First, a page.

SO let it be known, let it be known in every corner of every county in every country and let it be known especially in my place of Kington, in every farm and house and pub and hall, let it be Hymned: I was Sir Thomas Vaughan of Hergest, Blethvaugh, Nash and Llaneinion, husband to Elen and master of faithful Arawn; and I was noble, just and brave, until I became a story, hissed by an enemy. Remember me, before you repeat the cruelties of a gossip. Remember me, when the crowd turn on one who cannot speak. Remember me when you come to my country of hills and quiet pasture. I loved it in my time as much as you do now. And am still here.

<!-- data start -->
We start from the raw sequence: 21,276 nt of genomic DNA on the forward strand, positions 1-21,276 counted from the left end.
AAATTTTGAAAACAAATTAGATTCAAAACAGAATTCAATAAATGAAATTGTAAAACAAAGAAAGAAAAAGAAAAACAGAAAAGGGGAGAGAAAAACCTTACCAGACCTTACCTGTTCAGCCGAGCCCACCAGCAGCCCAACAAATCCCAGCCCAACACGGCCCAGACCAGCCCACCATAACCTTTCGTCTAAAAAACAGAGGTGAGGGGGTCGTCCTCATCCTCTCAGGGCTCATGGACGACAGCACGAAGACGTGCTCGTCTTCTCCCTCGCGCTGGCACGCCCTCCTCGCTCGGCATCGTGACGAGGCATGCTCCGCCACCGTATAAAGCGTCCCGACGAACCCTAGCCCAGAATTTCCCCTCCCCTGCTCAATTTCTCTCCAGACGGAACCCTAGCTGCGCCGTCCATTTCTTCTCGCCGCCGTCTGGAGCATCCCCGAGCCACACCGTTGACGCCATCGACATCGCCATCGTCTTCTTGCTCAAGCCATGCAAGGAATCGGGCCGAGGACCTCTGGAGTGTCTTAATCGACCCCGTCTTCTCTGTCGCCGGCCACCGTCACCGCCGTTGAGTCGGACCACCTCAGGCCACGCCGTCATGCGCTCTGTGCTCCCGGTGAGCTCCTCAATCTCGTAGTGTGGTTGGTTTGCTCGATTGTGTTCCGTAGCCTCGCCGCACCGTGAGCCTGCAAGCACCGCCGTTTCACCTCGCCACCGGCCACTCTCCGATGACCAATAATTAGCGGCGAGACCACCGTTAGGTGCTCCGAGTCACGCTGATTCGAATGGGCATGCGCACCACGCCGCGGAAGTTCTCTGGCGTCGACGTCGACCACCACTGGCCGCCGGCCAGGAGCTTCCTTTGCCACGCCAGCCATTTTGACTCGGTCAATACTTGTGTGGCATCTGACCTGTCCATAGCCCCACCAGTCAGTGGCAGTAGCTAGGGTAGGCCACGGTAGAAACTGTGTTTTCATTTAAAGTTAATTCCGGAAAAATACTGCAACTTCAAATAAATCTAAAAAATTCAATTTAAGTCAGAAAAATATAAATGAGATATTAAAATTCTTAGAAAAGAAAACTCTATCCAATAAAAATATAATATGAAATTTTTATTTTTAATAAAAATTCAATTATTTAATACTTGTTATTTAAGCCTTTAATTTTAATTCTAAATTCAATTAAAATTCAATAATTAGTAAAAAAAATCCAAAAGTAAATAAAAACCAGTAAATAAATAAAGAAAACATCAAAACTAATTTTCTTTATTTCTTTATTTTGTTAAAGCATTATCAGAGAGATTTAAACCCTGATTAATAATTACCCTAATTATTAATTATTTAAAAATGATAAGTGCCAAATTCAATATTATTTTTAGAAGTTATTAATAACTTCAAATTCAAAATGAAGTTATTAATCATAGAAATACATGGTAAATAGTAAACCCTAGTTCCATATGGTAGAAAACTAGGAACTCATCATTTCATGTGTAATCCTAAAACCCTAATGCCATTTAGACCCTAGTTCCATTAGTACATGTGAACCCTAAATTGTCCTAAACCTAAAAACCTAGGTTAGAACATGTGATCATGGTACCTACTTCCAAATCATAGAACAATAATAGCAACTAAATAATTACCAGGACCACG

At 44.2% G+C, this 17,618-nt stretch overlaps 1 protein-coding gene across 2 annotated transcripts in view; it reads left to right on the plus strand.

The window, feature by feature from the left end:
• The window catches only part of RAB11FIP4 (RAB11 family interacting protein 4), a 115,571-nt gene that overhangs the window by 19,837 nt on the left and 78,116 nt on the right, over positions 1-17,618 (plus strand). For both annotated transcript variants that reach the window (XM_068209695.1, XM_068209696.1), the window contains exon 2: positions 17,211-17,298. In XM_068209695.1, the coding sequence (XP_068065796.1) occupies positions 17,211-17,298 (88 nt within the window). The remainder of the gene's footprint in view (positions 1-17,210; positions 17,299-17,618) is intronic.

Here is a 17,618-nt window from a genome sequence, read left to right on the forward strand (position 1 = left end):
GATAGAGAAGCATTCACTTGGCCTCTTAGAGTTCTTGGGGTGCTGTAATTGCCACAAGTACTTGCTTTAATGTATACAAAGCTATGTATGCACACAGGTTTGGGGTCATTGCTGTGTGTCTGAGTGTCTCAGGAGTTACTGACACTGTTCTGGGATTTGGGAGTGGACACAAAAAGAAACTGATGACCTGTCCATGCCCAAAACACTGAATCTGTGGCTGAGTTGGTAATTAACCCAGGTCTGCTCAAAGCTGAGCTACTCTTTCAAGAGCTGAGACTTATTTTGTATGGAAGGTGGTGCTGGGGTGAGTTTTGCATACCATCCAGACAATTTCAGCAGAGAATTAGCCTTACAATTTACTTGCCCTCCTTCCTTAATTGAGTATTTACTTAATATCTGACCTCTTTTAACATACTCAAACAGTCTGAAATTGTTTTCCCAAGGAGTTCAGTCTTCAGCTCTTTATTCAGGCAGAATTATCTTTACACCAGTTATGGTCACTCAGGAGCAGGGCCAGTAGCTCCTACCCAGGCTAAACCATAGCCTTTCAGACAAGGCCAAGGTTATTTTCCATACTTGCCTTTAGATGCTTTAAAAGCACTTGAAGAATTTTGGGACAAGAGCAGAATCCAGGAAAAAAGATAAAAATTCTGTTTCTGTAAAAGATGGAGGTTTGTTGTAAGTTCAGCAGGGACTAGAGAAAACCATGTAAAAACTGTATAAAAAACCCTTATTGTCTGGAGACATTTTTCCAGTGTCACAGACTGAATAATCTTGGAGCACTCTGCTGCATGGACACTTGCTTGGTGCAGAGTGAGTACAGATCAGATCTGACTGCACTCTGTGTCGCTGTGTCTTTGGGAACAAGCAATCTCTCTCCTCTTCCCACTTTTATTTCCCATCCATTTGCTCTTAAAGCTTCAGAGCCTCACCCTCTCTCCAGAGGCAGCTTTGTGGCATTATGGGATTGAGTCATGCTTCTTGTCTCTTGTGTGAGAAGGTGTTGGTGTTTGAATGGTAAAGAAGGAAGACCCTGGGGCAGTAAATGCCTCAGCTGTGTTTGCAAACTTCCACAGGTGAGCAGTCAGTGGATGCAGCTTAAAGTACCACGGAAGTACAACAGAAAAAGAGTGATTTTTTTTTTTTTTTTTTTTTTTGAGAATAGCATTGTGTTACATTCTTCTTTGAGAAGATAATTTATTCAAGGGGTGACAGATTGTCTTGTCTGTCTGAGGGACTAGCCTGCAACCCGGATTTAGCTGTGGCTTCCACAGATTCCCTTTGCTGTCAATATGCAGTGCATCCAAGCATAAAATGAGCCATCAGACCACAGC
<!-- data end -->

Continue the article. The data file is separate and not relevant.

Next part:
How to experience this legend.

Visit the ancestral home of the influential Vaughan family to experience the style in which Sir Thomas Vaughan was raised. There is a castle on the same site, built in the early 12th Century, home to the Lords before the more luxurious Tretower court was built in the early 14th century. Due to the foresight of the Brecknock history society who the court and with a grant from the government were able to restore some of the building. Now under the ownership of Cadw it is an amazing
site to visit.
Further information can be found:
Horatio Clare 2016